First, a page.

As you well know, as we’ve repeated it on more than one occasion, a good wine starts in the vineyard… But of course, it is finished in the winery.
We have already told you about everything that happens in the vineyards prior to harvest. We have also told you what the harvest is, why it is so important and how and when it is carried out.
Now, to complete the cycle that goes from the vine to the glass, we need to talk about what happens in the winery when the harvest is complete. Although in Bodegas Montecillo we work all year round, with patience and with passion, rigorously controlling each phase of the process, the weeks just after harvest are the busiest. Do you want to know what we get up to?
Let’s get started!
The grapes arrive
Once they have been harvested, the bunches of grapes arrive at our winery on small trailers: they don’t need to travel very far as we work, as we have done for decades, with vine growers from our local area, the Rioja Alta.
As we’ve told you before, at all times, from long before the harvest, we are exhaustive in monitoring the condition of the vines and the fruit. The last checks on the final quality are carried out when the grapes arrive in our facilities: anything that doesn’t meet our stringent criteria must be discarded.
Next, the destemmers mechanically remove the grape berries from the stalks or stems and, afterwards, the grapes are gently crushed to extract the must.
This part, the crushing, is what was carried out in the past with bare feet, treading the grapes in the vats: it was the best way of easily releasing the must from the pulp without pressing the skins or grinding the seeds. Today, this process has also been mechanized, although the tradition has not been lost: we still practice grape treading every year in our harvest festival celebrations.
From this moment, there are some minor differences depending on whether we are producing a red, white or rosé wine. The red wine goes to the fermentation tanks (usually made from stainless steel, wood or cement), it is allowed to macerate in contact with the skins, and is subject to continuous “pumping-over” to mix the skins with the liquid. This process gives the must colour, aromas and tannins. In the case of rosé wine, the grapes skins are left to macerate for a shorter time, then the liquid is “bled off” from the tank and it is allowed to ferment very slowly and without pumping-over (there are no skins). In the case of the must for white wine, the skins are also separated when it is time to ferment the wine.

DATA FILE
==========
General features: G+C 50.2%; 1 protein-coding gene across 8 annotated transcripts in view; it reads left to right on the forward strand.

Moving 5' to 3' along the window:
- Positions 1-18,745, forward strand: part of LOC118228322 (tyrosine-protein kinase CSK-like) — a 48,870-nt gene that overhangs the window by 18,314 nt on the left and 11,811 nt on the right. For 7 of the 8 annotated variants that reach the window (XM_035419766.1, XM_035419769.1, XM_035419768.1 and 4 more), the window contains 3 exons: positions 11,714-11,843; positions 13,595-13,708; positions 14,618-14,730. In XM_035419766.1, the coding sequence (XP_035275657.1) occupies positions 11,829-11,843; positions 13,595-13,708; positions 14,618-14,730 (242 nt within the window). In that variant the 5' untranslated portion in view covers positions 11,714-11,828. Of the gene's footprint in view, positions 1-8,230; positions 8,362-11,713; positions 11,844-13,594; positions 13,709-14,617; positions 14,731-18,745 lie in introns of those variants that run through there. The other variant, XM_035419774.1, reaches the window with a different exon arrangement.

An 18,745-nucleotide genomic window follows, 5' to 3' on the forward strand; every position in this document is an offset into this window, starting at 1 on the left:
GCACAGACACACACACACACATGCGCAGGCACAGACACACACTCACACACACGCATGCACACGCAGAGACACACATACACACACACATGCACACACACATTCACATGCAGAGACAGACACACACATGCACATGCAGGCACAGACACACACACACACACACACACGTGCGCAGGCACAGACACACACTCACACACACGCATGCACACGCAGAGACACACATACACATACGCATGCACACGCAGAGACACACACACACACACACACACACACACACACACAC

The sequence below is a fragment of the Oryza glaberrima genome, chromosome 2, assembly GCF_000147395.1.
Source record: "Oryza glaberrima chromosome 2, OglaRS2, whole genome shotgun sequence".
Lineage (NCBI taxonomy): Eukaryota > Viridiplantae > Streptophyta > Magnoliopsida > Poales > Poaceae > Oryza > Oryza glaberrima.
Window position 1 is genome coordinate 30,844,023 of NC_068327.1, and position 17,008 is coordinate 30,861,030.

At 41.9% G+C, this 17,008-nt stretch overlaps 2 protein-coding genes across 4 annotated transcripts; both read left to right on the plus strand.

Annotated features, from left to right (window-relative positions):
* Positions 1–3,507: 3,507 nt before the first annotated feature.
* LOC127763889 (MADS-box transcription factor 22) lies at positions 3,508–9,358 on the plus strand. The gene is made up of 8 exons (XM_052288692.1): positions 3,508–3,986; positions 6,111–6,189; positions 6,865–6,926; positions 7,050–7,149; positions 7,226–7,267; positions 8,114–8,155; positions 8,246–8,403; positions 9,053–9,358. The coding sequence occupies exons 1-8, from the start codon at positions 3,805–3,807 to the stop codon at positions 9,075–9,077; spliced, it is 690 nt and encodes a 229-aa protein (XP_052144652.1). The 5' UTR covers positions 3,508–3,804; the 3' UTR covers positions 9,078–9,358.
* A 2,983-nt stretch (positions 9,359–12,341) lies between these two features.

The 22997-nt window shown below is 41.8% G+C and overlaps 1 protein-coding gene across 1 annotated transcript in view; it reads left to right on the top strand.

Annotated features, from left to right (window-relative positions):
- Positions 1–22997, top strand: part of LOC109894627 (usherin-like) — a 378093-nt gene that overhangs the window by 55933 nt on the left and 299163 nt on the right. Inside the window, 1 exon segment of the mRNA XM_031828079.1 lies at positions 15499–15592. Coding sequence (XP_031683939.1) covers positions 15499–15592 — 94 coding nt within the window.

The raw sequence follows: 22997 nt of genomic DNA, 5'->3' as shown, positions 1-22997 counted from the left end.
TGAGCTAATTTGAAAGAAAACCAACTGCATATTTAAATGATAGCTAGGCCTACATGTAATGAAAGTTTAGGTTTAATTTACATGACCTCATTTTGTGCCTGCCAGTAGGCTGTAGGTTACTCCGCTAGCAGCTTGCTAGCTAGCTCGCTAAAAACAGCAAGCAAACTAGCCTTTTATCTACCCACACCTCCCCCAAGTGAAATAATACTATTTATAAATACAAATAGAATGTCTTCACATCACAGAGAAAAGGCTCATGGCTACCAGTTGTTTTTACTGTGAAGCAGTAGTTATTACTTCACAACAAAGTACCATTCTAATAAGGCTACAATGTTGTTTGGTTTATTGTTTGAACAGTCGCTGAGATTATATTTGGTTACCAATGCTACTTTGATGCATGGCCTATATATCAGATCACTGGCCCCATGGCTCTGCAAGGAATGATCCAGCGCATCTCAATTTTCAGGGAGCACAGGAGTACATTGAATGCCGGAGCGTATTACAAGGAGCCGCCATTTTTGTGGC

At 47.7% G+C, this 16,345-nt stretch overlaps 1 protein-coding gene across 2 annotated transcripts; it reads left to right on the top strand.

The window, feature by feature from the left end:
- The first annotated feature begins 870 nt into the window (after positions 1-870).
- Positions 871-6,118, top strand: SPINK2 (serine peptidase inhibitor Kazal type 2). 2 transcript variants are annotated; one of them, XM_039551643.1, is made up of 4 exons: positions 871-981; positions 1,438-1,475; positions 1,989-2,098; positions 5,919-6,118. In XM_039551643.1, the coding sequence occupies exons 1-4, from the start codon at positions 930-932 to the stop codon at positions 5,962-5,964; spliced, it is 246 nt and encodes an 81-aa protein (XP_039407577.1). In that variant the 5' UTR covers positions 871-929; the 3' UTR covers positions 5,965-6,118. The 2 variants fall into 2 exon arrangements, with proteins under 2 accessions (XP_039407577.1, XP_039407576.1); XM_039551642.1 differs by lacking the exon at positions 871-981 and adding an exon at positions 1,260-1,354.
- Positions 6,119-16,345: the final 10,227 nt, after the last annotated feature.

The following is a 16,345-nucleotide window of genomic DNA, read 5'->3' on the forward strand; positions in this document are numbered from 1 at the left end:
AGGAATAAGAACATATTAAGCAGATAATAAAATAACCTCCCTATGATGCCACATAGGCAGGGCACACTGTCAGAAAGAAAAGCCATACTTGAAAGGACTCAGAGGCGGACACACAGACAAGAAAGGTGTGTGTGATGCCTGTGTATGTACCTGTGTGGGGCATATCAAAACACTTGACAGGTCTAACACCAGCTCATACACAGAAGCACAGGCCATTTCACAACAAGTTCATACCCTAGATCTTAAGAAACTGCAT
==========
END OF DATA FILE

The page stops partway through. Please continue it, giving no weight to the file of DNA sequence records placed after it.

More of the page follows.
Fermentation: the magic that converts must into wine
As you already know, must is converted into wine through a natural process, fermentation, during which the sugars in the must are converted into alcohol through the action of yeasts.
And, as we have already indicated, this fermentation process varies slightly between red, white and rosé wines. For example, as we already told you when we talked about how we make our red wines, in their case, fermentation takes place over two phases. The first fermentation – maceration stage (in which the must is converted into wine) and the following malolactic fermentation (that softens it through the transformation of malic acid into lactic acid). Both processes take place over approximately a month.
After fermentation and with the aim of removing solid substances, the processes of racking, clarification and filtration of the wine are carried out. And on we go.
And then, the final phase starts, the one that converts our wines into historic icons.
The wines are now clean and ready for ageing and show their true qualities when fermentation is over. Depending on their potential, they will be converted into Crianza, Reserva or Gran Reserva. For this, barrels of the very finest quality oak with different origins and levels of toast according to the type of wine will be filled, and the wine will remain there for different maturation periods. This is a very meticulous process and each of the barrels is monitored (cleanliness, fill level, conditions in the barrel hall) to ensure a harmonious union between wood and wine.
From the barrel, the wine moves on to the bottle, where it will also rest for some time, becoming great, as we like to say. As a point of interest, we store wines in our cellars from every vintage back as far as 1926. The very same year that the D.O.Ca Rioja was created!
And this is where we no longer intervene… allowing wise Father Time to do his work.
Once the stipulated requirements have been reached, the elegantly dressed bottles leave our winery and embark on their journey to the end consumer: some will travel a long way, as we export to more than 40 countries.
As you can see, with all this work, in Bodegas Montecillo, we have more than enough to entertain us throughout the whole year. And now is a good time to remind you that you are always welcome to come and visit us!